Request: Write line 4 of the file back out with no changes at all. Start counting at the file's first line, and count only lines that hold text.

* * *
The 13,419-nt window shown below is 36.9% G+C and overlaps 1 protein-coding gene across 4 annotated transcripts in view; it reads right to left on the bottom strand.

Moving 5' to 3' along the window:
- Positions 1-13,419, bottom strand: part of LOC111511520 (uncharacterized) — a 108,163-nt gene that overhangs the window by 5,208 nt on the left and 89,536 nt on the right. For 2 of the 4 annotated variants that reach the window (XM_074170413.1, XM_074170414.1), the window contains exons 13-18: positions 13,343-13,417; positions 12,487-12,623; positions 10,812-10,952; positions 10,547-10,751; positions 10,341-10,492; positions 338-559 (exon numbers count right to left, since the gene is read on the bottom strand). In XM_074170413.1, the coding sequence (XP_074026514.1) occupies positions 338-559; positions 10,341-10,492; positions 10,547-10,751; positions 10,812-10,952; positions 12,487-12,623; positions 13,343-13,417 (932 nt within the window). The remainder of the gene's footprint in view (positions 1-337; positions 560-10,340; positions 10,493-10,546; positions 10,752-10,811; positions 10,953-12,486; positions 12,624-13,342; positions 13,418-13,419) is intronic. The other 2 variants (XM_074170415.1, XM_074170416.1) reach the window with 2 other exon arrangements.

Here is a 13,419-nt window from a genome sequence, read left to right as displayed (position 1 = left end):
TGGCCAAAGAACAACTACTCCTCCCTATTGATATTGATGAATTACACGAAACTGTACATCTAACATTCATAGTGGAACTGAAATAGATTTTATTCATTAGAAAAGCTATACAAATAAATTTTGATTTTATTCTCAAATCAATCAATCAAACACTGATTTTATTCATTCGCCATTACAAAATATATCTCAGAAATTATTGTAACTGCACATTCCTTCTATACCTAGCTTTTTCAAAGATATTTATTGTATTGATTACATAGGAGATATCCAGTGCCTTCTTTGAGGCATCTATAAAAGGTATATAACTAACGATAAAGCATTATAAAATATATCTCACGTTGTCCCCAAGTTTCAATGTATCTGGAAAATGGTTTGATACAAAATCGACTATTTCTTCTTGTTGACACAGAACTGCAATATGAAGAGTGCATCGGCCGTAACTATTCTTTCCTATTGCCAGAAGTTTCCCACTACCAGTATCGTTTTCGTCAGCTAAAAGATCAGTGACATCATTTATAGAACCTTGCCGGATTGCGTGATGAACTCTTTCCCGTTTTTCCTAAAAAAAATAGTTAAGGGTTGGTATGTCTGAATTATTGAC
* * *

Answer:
Here is a 13,419-nt window from a genome sequence, read left to right as displayed (position 1 = left end):